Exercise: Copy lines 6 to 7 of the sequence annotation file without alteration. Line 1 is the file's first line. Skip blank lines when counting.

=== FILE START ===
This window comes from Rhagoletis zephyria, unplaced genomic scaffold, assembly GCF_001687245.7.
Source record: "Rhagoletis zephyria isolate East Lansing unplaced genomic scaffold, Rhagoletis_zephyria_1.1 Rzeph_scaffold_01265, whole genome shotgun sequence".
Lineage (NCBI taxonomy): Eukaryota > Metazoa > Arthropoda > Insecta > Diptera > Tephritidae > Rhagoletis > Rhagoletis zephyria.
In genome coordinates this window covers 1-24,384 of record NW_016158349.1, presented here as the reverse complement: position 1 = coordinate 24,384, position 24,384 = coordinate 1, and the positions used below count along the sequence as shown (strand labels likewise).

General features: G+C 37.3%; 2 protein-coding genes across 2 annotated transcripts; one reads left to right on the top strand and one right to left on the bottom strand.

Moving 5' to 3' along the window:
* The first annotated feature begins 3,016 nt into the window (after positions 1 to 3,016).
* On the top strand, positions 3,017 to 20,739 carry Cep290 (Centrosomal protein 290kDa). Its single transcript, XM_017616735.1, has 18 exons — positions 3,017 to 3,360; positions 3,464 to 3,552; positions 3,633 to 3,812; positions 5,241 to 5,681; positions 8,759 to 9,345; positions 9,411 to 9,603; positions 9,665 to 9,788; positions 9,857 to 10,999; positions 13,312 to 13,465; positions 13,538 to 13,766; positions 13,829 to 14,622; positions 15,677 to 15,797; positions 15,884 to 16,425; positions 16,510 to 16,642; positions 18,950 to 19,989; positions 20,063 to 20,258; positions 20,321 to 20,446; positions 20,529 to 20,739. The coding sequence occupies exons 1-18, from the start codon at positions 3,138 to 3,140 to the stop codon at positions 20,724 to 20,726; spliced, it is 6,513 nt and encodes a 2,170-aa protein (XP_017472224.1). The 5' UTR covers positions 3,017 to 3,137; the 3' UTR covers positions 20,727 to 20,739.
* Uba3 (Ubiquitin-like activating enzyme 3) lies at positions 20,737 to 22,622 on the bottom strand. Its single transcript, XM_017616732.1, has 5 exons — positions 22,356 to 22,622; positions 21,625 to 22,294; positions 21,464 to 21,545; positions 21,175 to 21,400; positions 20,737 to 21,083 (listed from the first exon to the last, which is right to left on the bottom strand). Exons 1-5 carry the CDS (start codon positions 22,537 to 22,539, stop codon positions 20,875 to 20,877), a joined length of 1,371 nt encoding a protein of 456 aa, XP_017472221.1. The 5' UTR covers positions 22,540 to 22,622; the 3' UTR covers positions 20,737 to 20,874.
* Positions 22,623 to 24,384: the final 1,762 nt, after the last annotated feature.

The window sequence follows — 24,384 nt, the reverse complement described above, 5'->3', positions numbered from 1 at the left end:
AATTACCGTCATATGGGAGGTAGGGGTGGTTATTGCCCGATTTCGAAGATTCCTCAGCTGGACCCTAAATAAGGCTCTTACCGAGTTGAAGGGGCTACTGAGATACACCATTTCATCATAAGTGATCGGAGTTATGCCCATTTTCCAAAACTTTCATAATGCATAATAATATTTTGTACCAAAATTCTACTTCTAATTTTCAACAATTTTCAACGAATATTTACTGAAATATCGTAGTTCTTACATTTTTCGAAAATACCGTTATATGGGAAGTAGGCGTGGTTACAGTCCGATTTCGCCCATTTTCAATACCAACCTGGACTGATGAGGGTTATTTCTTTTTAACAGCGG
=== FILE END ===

Moving 5' to 3' along the window:
* The first annotated feature begins 3,016 nt into the window (after positions 1 to 3,016).